This section is from the book "Elements Of The Theory And Practice Of Cookery", by Mary E. Williams. Also available from Amazon: Elements Of The Theory And Practice Of Cookery; A Textbook Of Domestic Science For Use In Schools.
To do this right, three things are essential: Good materials, extreme cleanliness, perfect accuracy. Proper utensils help to insure cleanliness and accuracy.
List of utensils needed : -
8 or 10 feeding-bottles.
Corks, preferably rubber, one for each bottle, or Absorbent cotton. Bottle-brush to clean bottles.
Wire bottle-rack to hold bottles. (If you have a pasteurizer-rack no other is needed.)
Several rubber nipples.
Covered jar or bowl to keep nipples in.
Enamelled or earthen pitcher in which to mix food.
Glass jar to keep gruel in.
Measuring-glass, also called a graduate.
Tablespoon and knife for measuring.
If cream or top-milk is to be removed, a cream-dipper will be needed.
The utensils used in preparing a baby's food should not be used for anything else. Keep them all together and take care of them yourself. Wash them as soon as you are done with them. Rinse them all over in boiling water. Do not wipe them. Put them away out of the dust where no one will touch them. Rinse them again in hot water just before using them.
Eight-ounce bottles are most frequently used. If the baby takes more than eight ounces at one feeding, use twelve-ounce bottles. Bottles d and e in Plate XV are well-shaped. Their sloping shape makes them easier to clean than bottles a and b, which have a pronounced shoulder. The straight bottle, c, is the easiest of any to clean, but both the bottle and large nipple to fit it cost more than other kinds. It is not necessary except for a baby who refuses any nipple but the large one.
Get bottles on which the ounces are marked. If one must economize, an accurately-marked bottle may be used for measuring instead of a measuring-glass. Keep on hand at least one extra bottle so that you will not be short if one is broken.
Clean new bottles thoroughly with soap, water, and bottle-brush. Put them into cold water, let it come to the boiling-point and boil for fifteen minutes. Let the bottles cool in the water. This not only sterilizes them (see directions for sterilizing fruit-jars), but makes them less likely to break. As soon as a feeding-bottle has been used, remove the nipple and throw away any milk left in the bottle. Either wash it at once or fill it with cold water and set it in the rack. Clean all bottles thoroughly with soap, water, and brush, before using them again. Just before refilling them, sterilize them in boiling water. Remove bottles from water, plug them with sterile cotton, and let them cool. Or, sterilize them in a covered kettle, and let them cool in the water, not removing cover or bottles till the bottles are to be refilled. Never fill bottles while they are hot.1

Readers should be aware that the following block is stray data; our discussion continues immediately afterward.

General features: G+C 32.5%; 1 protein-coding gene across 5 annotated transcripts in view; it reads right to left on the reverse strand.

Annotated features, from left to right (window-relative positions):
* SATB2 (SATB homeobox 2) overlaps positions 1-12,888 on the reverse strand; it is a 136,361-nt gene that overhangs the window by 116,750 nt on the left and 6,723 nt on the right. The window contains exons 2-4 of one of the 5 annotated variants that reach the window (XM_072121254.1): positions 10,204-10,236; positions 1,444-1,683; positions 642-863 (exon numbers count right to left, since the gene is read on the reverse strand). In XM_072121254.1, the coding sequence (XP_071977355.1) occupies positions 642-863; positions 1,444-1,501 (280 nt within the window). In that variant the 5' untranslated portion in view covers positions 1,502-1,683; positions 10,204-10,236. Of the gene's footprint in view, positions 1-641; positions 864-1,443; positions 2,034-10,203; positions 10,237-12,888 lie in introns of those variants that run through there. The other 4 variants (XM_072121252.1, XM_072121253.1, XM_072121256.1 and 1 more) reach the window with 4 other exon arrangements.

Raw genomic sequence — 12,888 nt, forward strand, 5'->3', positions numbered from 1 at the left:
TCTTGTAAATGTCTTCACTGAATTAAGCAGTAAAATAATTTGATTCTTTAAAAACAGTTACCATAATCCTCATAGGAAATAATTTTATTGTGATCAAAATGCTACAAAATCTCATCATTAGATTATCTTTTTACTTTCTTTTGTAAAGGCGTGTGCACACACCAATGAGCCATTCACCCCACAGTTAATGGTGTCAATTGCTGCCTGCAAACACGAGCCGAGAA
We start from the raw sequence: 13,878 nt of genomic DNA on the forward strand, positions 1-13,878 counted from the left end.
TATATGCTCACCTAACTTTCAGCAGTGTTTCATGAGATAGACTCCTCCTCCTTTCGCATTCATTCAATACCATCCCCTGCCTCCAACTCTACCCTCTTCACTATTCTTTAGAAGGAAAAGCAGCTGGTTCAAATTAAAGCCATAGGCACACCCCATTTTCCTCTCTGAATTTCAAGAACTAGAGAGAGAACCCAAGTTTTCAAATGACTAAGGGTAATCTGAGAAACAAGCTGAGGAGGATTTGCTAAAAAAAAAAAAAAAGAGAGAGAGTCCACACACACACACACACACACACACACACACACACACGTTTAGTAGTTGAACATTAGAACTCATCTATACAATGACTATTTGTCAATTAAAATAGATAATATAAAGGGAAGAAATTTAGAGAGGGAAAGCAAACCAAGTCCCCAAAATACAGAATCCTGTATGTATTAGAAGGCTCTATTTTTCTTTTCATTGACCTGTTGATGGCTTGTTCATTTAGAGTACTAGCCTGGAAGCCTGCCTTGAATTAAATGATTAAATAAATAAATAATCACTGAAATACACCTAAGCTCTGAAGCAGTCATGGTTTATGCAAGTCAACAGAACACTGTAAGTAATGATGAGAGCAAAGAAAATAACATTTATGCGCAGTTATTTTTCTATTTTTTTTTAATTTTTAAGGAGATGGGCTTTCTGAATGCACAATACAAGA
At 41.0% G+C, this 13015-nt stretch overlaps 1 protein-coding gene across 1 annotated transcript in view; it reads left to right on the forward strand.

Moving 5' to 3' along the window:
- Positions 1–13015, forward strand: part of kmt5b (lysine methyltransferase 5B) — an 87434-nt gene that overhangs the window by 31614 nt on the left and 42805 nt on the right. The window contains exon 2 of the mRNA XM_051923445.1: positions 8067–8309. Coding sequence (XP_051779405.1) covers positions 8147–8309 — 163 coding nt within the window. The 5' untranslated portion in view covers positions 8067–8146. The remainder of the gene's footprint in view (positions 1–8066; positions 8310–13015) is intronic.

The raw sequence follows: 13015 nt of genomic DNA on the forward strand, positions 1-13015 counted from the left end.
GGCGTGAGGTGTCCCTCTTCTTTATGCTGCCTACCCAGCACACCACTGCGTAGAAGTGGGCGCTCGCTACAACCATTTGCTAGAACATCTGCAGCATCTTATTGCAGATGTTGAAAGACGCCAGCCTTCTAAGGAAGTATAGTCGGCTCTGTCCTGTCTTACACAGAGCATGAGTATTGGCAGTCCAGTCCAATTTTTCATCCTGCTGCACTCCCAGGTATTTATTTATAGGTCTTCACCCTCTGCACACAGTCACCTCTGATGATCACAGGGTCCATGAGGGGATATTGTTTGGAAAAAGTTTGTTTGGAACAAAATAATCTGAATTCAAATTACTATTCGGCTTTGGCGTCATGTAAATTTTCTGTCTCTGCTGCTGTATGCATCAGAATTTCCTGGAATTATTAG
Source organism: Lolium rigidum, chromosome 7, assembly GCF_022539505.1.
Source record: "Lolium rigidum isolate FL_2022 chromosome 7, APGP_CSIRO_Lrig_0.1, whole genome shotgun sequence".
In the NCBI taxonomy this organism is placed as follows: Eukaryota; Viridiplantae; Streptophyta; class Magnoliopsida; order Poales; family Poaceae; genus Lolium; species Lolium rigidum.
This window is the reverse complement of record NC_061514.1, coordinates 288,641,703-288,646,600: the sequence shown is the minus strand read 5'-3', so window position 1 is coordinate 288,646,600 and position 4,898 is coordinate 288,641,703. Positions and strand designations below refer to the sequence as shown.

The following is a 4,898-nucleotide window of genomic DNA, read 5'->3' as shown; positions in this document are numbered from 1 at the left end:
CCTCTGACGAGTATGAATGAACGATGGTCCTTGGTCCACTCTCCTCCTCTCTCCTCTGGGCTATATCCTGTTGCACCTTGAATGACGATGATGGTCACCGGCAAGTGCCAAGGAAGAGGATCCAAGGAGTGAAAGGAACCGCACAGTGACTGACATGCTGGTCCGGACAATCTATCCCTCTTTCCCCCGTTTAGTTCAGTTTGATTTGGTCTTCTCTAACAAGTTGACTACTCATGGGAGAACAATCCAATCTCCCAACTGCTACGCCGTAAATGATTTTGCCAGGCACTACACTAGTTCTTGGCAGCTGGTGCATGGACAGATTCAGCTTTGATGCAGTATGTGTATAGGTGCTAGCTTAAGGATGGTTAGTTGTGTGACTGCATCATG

Babies' Feeding Bottles, and Utensils used in preparing Modified Milk.
Bottles a and b. Large nipple funnel.
Nipples. Bottles c, d, and e. Graduate.
Glass to hold nipples. Rubber stoppers. Jar for gruel.
Bottle cleaner. Cream dipper.
Cotton must be kept in a tightly covered box or jar. Buy sterilized cotton and keep it in a covered box or can. It may be re-sterilized at home if necessary, by baking it in the oven for one hour, wrapped in cheese-cloth.
Select black nipples which do not collapse easily. It is best to buy those without a hole. A hole of the size desired can be made with a red-hot needle. It should allow the milk to drop steadily, but not run in a stream, when the bottle is inverted.
Boil new nipples for five minutes. As soon as a feeding-bottle has been used, remove the nipple and wash it under the cold-water faucet, turning it inside out to wash the inside. See that no speck of milk clings to the rim. The nipple may then be dropped into a bowl of boric acid solution kept for the purpose. If preferred, all the nipples in use may be boiled daily, wrapped in a sterilized cloth, and put in a covered jar. They should be so wrapped that one nipple can be taken out without touching or exposing the rest. Boiling the nipples tends to soften them and is unnecessary if boric acid is used.
To make boric acid solution dissolve in one cupful of boiling hot water a heaping teaspoonful of boric acid, and let it cool. It will not dissolve in cold water. Boric acid 1 As the food is not to be sterilized, it must be kept cold. Why?
is a preservative. What then is its effect on microorganisms? (See ways of preserving food, p. 296.) Wash and boil corks daily.